April 21, 2015

Wabbitsd: I believe she is a lecturer at UC-Berkeley. I have talked to her several times recently and never asked her what she is doing. I will. Best, Don Bauder

April 21, 2015

Don't feel bad, Wabbitsd, I also thought it was the same Loretta Lynch who is being stymied for appointment to U.S. Attorney General. Interesting that Gray Davis appointed Peevey to the CPUC and Jerry Brown kept him there. Birds of a feather.

April 21, 2015

monaghan: Schwarzenegger kept Peevey as CPUC president, too. Best, Don B auder

April 21, 2015

But... but... big government and regulations were going to save us! Wait, I know, we should have MORE government and regulation and bureaucrats. Surely another layer or two will save us.

April 22, 2015

jnojr: We have learned that regulation doesn't work and neither does deregulation. In a regulated environment, we get "regulatory capture," or the regulators run by the regulated. The CPUC under Peevey was a classic case of that, although in that case it appears that the CPUC crossed the line into dubious legality in protecting the companies.

Deregulation has failed because the private sector immediately took control without fear of being caught. Remember the energy crisis in California?

Greed is at the heart of the failure of both regulation and deregulation. Best, Don Bauder

April 22, 2015

So what is the solution?

April 22, 2015

Revolution and start over. I really don't know.

April 22, 2015

AlexClarke: See my answer to eastlaker's query below. Let's try that first. Best, Don Bauder

April 22, 2015

eastlaker: To reform the banking industry, I think we need two things 1. Very tough regulation -- not namby-pamby regulation that we get from the Securities and Exchange Commission, for example. No longer can the perpetrator "neither confirm nor deny" his participation in a scam. We want guilty pleas and in many cases, criminal penalties. No more "I didn't do it but I won't do it again."

  1. We need much tougher criminal penalties for wrongdoers. Longer prison sentences. When wrongdoers are caught stashing money and avoiding U.S. regulation by doing business through offshore tax and secrecy havens, there should be no amnesties. There should be severe prison sentences for offenders.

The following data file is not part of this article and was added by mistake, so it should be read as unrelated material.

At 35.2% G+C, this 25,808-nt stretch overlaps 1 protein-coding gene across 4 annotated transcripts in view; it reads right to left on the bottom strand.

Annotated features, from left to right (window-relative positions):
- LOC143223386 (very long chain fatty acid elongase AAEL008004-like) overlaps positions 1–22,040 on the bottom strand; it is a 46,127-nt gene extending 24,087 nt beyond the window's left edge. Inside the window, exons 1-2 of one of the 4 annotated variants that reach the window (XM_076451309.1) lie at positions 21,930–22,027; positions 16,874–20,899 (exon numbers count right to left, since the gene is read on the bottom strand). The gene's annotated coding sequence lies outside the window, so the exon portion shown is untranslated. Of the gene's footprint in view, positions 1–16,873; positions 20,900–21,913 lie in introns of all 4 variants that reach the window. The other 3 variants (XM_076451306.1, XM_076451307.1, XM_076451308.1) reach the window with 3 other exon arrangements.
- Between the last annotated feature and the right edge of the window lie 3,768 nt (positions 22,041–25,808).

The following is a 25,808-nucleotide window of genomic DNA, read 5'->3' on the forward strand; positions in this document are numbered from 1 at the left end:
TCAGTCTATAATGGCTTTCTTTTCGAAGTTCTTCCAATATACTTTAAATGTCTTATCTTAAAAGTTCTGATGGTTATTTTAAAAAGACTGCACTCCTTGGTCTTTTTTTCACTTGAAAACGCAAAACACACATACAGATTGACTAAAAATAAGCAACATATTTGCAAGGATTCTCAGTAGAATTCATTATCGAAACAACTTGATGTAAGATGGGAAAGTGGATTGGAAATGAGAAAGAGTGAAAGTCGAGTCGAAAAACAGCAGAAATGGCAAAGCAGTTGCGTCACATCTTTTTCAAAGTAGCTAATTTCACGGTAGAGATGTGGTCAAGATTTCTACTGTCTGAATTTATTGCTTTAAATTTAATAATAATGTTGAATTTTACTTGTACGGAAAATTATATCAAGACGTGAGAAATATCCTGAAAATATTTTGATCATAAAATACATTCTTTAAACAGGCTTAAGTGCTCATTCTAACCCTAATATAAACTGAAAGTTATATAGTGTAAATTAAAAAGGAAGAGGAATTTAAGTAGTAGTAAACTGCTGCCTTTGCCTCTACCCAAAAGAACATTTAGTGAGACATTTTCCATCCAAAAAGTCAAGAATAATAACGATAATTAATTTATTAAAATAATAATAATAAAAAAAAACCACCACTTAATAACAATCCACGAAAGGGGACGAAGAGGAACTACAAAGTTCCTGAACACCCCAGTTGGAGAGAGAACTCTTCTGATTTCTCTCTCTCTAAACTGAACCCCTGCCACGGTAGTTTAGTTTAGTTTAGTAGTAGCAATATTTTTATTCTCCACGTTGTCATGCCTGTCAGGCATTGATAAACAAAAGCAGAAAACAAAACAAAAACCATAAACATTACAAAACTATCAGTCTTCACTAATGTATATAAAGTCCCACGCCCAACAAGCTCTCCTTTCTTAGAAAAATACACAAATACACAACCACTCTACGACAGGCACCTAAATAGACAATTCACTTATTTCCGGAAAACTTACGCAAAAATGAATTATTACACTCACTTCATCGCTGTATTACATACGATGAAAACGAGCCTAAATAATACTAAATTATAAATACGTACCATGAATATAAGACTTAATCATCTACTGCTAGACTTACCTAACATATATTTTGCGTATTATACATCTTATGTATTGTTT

There should be criminal penalties for other kinds of regulation. For example, what is unfolding in the California Public Utilities Commission (CPUC) suggests there should be prison sentences for those who broke the law. Best, Don Bauder

April 22, 2015

Agreed but it seems that we are headed for a revolution. When the middle class is eliminated and we have the rich and the poor and when the only jobs available are low wage and all the wealth and the government is controlled by the few it is a recipe for revolution.

April 23, 2015

AlexClarke: I doubt if there will be a revolution or even a powerful progressive/populist movement. Polls show that the public has no idea how wide the gap between the 1% and the rest of the population is, even though the gap gets lots of media attention. I think if the public knew the truth it would be horrified, but the message isn't sinking in.

One extremely undesirable outcome could wake up people. We are headed for deflation because of the uneven distribution of wealth and income. Middle class income is not growing. GDP is more than 70 percent consumption, and the flatness of middle class incomes, combined with moderately higher prices, will at some point lead to deflation. Japan and Europe are leading the way. That means depression. People will wake up -- perhaps too late. Best, Don Bauder

April 23, 2015

Yes, we need just what you say, Don--but wouldn't campaign reform need to have been in place for this to happen? With the CPUC completely out of control, (and apparently now even going after solar) it seems that all the authorities that are supposed to be safeguards are just the opposite. Where do we find the leadership to accomplish all this, when local politicians are frequently buffoons, ill-informed, too partisan to think straight and/or empty suits?

April 23, 2015

eastlaker: True. The CPUC is completely corrupt but shielded by the courts. At least, some state legislators are waking up. But if people keep electing buffoons and empty suits, what can be done? Best, Don Bauder

April 23, 2015